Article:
MELBOURNE The collapse of a 2 billion Australian dollar ($1.54 billion) deal between Indian mining giant Adani Group and a local contractor on the operation of Australia's largest-ever mine is the latest setback for the troubled project.
Adani said on Dec. 18 it has canceled plans to outsource operations for the Carmichael coal mine to Australian contractor Downer to slash costs for the controversial project in remote central Queensland.
The industry behemoth, led by Indian billionaire Gautam Adani, said it will take charge of operations itself to ensure "flexibility and efficiencies in the supply chain," after the Queensland state government vetoed a A$900 million federal loan for the project.
Queensland Premier Annastacia Palaszczuk, a member of the center-left Labor Party, has said she supports the development, which includes a 189km rail line, but that it should not be funded by taxpayers.
Despite Adani's assurances, the latest hitch has raised fresh questions about the future of the mine, which has been dogged by controversy over its economic viability and environmental impact.
"It certainly increases the risk that the project is going to be considered unbankable by global private financial institutions," said Tim Buckley, analyst at the Institute for Energy Economics and Financial Analysis. He noted that Adani has been relying on the promise of public funding to make the development appear less risky to private investors.
"Public funding now looks increasingly difficult to get, but I would never want to bet against a billionaire," Buckley added.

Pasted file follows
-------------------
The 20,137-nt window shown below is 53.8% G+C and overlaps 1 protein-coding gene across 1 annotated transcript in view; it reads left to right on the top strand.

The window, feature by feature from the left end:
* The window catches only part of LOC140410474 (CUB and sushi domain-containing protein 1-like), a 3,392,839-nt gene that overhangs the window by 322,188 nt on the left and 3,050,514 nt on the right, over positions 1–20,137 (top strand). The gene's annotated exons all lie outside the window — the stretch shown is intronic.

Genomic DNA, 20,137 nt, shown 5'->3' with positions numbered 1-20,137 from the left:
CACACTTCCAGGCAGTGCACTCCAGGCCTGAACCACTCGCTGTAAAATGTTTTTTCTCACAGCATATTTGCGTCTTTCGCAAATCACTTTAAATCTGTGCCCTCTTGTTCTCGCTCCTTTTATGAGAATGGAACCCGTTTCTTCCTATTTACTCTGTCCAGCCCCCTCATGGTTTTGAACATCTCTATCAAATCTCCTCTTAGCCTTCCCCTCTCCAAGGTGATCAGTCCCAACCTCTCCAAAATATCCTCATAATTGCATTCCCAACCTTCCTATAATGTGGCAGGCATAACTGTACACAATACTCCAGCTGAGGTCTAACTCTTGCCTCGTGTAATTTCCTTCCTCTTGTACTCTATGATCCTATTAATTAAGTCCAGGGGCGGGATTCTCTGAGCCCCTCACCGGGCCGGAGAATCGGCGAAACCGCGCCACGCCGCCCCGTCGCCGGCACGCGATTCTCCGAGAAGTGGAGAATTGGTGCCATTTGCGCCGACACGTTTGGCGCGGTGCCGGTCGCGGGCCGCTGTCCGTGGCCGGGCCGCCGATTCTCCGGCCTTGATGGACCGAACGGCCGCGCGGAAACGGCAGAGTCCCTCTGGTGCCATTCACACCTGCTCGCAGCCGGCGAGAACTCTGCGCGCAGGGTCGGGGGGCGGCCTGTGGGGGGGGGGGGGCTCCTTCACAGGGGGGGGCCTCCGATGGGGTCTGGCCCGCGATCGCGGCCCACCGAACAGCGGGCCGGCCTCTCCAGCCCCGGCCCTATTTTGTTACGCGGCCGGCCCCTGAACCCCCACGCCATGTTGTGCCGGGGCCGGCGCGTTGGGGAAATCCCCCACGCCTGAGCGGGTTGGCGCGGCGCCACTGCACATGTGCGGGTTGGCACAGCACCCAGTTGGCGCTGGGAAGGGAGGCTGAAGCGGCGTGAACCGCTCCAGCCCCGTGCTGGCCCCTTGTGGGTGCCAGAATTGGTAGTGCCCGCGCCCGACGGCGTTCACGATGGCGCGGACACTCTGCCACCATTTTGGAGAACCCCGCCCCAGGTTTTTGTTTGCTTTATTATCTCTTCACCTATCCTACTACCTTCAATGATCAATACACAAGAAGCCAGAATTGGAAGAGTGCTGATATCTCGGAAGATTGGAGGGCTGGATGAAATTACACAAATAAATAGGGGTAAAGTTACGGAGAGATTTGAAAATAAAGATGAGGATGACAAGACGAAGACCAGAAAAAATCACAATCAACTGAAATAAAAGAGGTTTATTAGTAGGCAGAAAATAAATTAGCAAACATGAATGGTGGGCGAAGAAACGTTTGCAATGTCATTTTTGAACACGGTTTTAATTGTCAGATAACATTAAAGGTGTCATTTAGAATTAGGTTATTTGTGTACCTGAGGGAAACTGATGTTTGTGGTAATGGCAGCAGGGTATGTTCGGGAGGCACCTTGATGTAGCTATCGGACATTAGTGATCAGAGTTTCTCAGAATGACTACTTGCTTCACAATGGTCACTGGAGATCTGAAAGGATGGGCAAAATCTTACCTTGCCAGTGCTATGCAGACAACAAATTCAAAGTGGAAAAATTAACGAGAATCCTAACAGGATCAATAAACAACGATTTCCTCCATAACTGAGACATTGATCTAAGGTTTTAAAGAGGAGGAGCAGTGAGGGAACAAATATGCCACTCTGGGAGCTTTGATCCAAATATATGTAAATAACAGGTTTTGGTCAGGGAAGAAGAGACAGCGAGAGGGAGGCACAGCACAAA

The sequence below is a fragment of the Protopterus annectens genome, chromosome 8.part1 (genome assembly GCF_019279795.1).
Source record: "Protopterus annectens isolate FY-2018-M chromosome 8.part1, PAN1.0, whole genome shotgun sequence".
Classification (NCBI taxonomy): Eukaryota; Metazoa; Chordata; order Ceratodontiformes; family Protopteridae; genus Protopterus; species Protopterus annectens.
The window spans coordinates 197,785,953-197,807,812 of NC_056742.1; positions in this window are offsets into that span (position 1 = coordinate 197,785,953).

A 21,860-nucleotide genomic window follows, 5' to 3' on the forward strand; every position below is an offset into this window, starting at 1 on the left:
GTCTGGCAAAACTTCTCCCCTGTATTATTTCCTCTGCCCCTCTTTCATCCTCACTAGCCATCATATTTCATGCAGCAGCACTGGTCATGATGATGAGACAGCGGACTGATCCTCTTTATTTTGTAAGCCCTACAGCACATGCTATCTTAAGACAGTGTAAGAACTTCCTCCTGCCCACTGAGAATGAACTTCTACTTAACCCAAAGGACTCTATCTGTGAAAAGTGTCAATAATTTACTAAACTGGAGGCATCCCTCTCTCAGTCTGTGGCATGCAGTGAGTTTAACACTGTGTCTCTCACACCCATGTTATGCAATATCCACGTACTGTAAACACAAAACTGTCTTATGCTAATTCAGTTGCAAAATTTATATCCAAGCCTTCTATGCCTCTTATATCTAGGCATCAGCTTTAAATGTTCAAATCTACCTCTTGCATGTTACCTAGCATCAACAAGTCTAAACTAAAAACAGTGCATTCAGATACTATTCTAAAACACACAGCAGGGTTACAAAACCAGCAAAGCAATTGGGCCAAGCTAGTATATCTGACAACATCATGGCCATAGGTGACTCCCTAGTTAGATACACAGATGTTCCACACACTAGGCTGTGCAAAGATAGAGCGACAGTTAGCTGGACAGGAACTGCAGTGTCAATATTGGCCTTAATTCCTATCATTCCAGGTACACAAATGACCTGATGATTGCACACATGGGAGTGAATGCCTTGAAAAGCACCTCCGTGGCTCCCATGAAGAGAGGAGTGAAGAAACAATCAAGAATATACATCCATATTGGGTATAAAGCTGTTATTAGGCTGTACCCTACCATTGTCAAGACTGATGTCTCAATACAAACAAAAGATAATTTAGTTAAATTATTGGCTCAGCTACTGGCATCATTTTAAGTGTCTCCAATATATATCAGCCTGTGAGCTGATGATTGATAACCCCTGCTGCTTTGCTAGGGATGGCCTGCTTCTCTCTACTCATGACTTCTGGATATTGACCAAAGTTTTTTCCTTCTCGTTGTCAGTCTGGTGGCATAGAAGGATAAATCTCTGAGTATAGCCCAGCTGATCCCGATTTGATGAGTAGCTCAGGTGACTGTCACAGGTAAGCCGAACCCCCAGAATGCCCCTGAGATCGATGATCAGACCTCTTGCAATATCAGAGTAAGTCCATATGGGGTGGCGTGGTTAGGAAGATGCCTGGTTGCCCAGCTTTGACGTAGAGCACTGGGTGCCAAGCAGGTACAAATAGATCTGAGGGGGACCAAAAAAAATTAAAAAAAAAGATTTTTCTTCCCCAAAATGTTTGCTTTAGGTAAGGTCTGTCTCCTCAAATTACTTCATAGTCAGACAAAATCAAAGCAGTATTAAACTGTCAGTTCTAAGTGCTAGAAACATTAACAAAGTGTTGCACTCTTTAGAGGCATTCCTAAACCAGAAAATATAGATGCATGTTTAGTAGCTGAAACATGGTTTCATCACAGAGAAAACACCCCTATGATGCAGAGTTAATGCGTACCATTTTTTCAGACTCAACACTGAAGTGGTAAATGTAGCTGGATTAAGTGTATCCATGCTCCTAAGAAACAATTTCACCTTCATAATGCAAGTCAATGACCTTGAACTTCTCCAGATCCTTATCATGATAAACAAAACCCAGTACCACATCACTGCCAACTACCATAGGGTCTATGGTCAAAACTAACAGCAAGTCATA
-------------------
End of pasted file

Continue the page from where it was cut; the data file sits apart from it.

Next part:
Prime Minister Malcolm Turnbull's center-right federal government has blasted the Queensland state authorities over their stance, accusing them of risking 10,000 jobs and billions in tax dollars and royalties by putting the project in jeopardy.
"I think it is a real reflection of the conflict you see within that government, within the Labor Party, between trying to appease the green left and trying to support industry and workers, coalminers and power station workers and the industry that development would bring," Turnbull said in November, following the premier's announcement of her intention to veto federal funds.
"It is an absolutely disgraceful abdication of responsibility on her part."
Since clearing environmental and other regulatory hurdles, the project has struggled to raise private funds to cover its estimated A$16.5 billion price tag. Australia's four main banks and Chinese lenders alike have ruled out involvement amid uncertainty over the future economic viability of coal and heightened concerns about climate change.
Industry consultancy Wood Mackenzie predicted in 2016 that coal shipments -- currently Australia's second-biggest export earner -- will plummet in the coming decades, from 210 million tons in 2016 to 135 million tons by 2035.
"At the end of the day, trying to invest in massive new infrastructure needed to open up a new coal basin is investing in what will be a stranded asset if the world deals with the climate change issue," Buckley said.
At peak capacity, the mine could potentially produce up to 60 million tons of coal annually, six to 12 times the volume of most existing pits in Australia, most of it for export to India.
Critics say the development is so large that it will have an appreciable effect on climate change by itself. The left-leaning Australia Institute has calculated that the coal extracted from the Carmichael mine will produce an additional 79 million tons of CO2 annually, significantly greater than the yearly emissions of New York City. Warming ocean temperatures have already been blamed for causing severe damage to large sections of the Great Barrier Reef, one of Australia's natural wonders.
Nevertheless, Adani insists the project -- which has been repeatedly delayed by unsuccessful court challenges and financing issues -- will go ahead as planned.